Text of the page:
Coronavirus (COVID-19)| SC extends limitation period for filing petitions/applications/suits/appeals, etc.

COVID-19| SC takes suo motu cognisance of nonavailability of mid-day meals for children due to Coronavirus shutdown

COVID-19| SC takes suo motu cognisance of overcrowding and infrastructure of prisons in the wake of Coronavirus

Case BriefsCOVID 19Supreme Court

Supreme Court: The 3-judge bench of SA Bobde, CJ and L. Nageswara Rao and Surya Kant, JJ invoked its power under Article 142 read with Article 141 of the Constitution of India and extended limitation period of appeals from high courts or tribunals on account of coronavirus (COVID-19) pandemic.

In order to ensure that lawyers/litigants do not have to come physically to file petitions/applications/suits/ appeals/all other proceedings in respective Courts/Tribunals across the country including this Court, the Court directed,

“a period of limitation in all such proceedings, irrespective of the limitation prescribed under the general law or Special Laws whether condonable or not shall stand extended w.e.f. 15th March 2020 till further order/s to be passed by this Court in present proceedings.”

The said order of the Court came after taking suo motu cognizance of the situation arising out of the challenge faced by the country on account of COVID-19 Virus and resultant difficulties that may be faced by litigants across the country in filing their petitions/applications/suits/ appeals/all other proceedings within the period of limitation prescribed under the general law of limitation or under Special Laws.

The order of the Court order is binding on all Courts/Tribunals and authorities.

Earlier today, the same bench had said that it was mulling a shutdown amid rising coronavirus cases in the country. The Court opted to hold video-conference to hear extremely urgent matters in an unprecedented move.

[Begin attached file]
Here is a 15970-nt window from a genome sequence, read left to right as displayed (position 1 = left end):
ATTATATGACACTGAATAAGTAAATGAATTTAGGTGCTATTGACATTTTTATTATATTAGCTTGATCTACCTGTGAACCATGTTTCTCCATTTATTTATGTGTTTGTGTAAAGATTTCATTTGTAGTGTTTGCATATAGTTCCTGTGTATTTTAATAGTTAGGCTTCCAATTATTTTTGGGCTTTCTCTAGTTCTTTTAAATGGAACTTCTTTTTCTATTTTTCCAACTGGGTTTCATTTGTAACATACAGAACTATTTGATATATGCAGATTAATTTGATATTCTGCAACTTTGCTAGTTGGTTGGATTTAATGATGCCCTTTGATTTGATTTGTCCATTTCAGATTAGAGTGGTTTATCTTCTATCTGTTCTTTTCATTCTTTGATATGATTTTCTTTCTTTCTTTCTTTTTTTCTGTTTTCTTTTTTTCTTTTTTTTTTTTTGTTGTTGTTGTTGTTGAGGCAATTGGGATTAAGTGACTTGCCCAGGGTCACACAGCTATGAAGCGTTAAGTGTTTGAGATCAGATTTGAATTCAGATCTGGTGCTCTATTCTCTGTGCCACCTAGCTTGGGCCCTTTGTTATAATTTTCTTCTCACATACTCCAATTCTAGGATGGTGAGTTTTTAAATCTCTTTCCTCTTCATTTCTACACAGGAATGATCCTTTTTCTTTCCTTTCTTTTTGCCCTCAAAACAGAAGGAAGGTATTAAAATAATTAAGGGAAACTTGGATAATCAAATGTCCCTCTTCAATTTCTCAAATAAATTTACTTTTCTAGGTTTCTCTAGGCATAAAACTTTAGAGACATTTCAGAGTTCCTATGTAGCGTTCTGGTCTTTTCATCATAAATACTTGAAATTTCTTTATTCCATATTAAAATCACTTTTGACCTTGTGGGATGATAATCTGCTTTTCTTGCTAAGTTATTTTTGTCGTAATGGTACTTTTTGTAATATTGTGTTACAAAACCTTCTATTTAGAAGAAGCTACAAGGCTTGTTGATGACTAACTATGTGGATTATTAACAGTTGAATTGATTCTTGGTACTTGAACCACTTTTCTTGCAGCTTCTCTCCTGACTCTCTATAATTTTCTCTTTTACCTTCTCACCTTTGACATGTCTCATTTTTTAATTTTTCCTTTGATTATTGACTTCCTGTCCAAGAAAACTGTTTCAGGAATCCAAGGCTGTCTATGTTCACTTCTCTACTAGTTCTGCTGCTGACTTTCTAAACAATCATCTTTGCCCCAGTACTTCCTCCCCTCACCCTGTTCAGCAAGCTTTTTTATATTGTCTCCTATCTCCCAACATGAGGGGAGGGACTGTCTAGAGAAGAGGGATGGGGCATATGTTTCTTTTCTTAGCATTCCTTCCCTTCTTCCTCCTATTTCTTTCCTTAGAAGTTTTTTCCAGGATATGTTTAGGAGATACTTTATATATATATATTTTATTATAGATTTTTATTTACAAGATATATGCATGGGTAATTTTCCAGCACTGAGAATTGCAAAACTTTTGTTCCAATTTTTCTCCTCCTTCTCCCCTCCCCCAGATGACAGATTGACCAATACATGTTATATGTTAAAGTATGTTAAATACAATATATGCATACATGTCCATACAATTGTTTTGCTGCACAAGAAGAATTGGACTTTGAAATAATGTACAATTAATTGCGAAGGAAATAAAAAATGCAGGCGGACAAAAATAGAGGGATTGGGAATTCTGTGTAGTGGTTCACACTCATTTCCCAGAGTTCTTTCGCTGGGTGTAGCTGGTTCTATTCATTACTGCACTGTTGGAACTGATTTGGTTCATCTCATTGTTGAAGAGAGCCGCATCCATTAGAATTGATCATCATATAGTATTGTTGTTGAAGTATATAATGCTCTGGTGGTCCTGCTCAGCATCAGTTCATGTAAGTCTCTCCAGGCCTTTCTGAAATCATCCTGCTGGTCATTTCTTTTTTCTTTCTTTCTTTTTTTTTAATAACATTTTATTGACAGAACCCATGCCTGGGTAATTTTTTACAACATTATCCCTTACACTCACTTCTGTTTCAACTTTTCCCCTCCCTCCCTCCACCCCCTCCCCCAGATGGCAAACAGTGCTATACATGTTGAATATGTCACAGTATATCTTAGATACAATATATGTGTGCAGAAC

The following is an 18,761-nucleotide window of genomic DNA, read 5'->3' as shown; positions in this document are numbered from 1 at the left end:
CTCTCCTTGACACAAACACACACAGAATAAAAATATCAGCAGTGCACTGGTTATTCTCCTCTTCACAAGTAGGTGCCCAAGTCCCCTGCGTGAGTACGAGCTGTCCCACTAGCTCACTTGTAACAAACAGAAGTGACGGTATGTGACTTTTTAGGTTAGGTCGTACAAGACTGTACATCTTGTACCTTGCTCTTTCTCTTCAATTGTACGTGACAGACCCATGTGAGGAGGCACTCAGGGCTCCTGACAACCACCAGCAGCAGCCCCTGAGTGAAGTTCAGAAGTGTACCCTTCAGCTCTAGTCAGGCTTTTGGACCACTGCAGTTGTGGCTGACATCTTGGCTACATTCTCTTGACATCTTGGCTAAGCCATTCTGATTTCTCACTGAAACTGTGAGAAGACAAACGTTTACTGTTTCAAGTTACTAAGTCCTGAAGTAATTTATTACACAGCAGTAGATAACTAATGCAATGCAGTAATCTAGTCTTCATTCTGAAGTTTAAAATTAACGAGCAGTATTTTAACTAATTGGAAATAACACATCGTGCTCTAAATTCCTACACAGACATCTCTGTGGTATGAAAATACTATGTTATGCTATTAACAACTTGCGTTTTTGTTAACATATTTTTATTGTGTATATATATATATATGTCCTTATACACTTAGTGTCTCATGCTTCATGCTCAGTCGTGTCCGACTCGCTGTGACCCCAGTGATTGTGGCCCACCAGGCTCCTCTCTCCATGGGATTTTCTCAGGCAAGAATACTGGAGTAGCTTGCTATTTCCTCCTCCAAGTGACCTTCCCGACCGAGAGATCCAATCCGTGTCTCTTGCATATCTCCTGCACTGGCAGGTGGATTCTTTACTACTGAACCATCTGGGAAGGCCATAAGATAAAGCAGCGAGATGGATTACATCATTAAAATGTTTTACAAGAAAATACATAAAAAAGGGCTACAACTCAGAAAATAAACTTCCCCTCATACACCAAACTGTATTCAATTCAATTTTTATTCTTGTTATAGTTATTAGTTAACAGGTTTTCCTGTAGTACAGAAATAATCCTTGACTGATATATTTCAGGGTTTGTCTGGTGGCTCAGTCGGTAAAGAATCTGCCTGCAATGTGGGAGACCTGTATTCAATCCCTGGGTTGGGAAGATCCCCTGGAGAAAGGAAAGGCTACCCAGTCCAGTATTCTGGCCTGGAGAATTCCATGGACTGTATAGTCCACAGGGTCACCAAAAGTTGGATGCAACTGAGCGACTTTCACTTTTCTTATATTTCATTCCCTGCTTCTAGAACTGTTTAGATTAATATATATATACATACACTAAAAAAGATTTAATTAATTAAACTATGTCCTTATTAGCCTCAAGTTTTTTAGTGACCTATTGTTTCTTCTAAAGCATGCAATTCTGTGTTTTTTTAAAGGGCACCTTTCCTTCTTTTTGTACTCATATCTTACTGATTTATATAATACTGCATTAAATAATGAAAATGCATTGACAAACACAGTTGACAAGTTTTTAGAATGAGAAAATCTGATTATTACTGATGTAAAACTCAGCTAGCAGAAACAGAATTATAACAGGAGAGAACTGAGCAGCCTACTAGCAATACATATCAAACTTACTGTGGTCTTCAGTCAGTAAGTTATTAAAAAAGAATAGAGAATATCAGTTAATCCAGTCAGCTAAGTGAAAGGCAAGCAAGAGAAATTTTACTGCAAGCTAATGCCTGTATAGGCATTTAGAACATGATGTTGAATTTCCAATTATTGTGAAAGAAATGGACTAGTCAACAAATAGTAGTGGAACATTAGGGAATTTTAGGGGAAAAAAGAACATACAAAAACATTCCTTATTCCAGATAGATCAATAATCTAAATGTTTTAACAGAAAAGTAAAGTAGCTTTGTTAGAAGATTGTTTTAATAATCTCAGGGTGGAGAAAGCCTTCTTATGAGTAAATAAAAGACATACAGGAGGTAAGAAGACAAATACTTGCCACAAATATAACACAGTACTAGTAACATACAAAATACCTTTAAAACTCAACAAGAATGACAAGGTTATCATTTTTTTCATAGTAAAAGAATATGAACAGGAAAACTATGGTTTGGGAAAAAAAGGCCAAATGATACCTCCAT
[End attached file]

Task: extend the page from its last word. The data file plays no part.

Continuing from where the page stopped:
[IN RE: COGNIZANCE FOR EXTENSION OF LIMITATION, 2020 SCC OnLine SC 343, order dated 23.03.2020]


Also read:

Coronavirus (COVID-19)| No in-person hearings in SC till further notice; Extremely urgent matters to be heard via video conference

Coronavirus (COVID-19)| SC restricts it’s functioning to avoid mass gatherings in Courts; Only urgent matters to be heard

COVID-19| SC takes suo motu cognisance of nonavailability of mid-day meals for children due to Coronavirus shutdown

COVID-19| SC takes suo motu cognisance of overcrowding and infrastructure of prisons in the wake of Coronavirus

Case BriefsSupreme Court

Supreme Court: In an appeal preferred under Section 125 of the Electricity Act, 2003, the 3-Judge Bench of Dipak Misra, A.M. Khanwilkar and M.M. Shantanagoudar, JJ held that the Act is a special legislation within the meaning of Section 29(2) of the Limitation Act and, therefore, the prescription with regard to the limitation has to be the binding effect and hence, the delay cannot be condoned taking recourse to Article 142 of the Constitution.